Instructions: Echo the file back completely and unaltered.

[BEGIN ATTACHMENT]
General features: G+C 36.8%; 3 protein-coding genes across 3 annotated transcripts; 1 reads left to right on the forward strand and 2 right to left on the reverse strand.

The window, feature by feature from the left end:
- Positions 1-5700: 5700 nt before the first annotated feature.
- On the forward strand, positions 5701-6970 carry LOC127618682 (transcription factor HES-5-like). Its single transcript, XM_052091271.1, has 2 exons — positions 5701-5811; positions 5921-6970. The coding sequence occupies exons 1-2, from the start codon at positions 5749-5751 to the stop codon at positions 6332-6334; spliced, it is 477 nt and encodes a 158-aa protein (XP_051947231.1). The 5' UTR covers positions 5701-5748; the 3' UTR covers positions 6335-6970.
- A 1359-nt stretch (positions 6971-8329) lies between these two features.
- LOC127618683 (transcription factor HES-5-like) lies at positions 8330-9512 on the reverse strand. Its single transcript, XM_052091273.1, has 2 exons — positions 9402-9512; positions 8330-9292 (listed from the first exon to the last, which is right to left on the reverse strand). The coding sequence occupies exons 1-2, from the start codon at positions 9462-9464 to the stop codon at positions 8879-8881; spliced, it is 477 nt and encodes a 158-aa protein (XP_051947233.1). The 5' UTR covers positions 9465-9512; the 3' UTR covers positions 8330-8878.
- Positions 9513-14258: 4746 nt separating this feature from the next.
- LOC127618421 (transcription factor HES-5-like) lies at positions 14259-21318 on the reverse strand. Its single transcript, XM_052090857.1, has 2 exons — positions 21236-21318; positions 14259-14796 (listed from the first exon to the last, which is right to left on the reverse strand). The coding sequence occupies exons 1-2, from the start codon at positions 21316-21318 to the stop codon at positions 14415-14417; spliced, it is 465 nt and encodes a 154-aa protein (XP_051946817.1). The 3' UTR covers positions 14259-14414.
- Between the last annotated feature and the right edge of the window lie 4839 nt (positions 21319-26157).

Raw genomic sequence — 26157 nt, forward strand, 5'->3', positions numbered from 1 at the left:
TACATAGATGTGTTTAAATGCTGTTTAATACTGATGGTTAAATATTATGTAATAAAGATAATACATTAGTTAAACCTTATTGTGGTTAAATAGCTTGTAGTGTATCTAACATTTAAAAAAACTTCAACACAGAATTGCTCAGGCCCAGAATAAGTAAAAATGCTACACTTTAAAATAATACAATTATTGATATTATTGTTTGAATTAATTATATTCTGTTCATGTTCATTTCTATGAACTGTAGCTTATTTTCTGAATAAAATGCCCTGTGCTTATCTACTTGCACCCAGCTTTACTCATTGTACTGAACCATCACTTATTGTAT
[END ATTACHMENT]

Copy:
General features: G+C 36.8%; 3 protein-coding genes across 3 annotated transcripts; 1 reads left to right on the forward strand and 2 right to left on the reverse strand.

The window, feature by feature from the left end:
- Positions 1-5700: 5700 nt before the first annotated feature.
- On the forward strand, positions 5701-6970 carry LOC127618682 (transcription factor HES-5-like). Its single transcript, XM_052091271.1, has 2 exons — positions 5701-5811; positions 5921-6970. The coding sequence occupies exons 1-2, from the start codon at positions 5749-5751 to the stop codon at positions 6332-6334; spliced, it is 477 nt and encodes a 158-aa protein (XP_051947231.1). The 5' UTR covers positions 5701-5748; the 3' UTR covers positions 6335-6970.
- A 1359-nt stretch (positions 6971-8329) lies between these two features.
- LOC127618683 (transcription factor HES-5-like) lies at positions 8330-9512 on the reverse strand. Its single transcript, XM_052091273.1, has 2 exons — positions 9402-9512; positions 8330-9292 (listed from the first exon to the last, which is right to left on the reverse strand). The coding sequence occupies exons 1-2, from the start codon at positions 9462-9464 to the stop codon at positions 8879-8881; spliced, it is 477 nt and encodes a 158-aa protein (XP_051947233.1). The 5' UTR covers positions 9465-9512; the 3' UTR covers positions 8330-8878.
- Positions 9513-14258: 4746 nt separating this feature from the next.
- LOC127618421 (transcription factor HES-5-like) lies at positions 14259-21318 on the reverse strand. Its single transcript, XM_052090857.1, has 2 exons — positions 21236-21318; positions 14259-14796 (listed from the first exon to the last, which is right to left on the reverse strand). The coding sequence occupies exons 1-2, from the start codon at positions 21316-21318 to the stop codon at positions 14415-14417; spliced, it is 465 nt and encodes a 154-aa protein (XP_051946817.1). The 3' UTR covers positions 14259-14414.
- Between the last annotated feature and the right edge of the window lie 4839 nt (positions 21319-26157).

Raw genomic sequence — 26157 nt, forward strand, 5'->3', positions numbered from 1 at the left:
TACATAGATGTGTTTAAATGCTGTTTAATACTGATGGTTAAATATTATGTAATAAAGATAATACATTAGTTAAACCTTATTGTGGTTAAATAGCTTGTAGTGTATCTAACATTTAAAAAAACTTCAACACAGAATTGCTCAGGCCCAGAATAAGTAAAAATGCTACACTTTAAAATAATACAATTATTGATATTATTGTTTGAATTAATTATATTCTGTTCATGTTCATTTCTATGAACTGTAGCTTATTTTCTGAATAAAATGCCCTGTGCTTATCTACTTGCACCCAGCTTTACTCATTGTACTGAACCATCACTTATTGTAT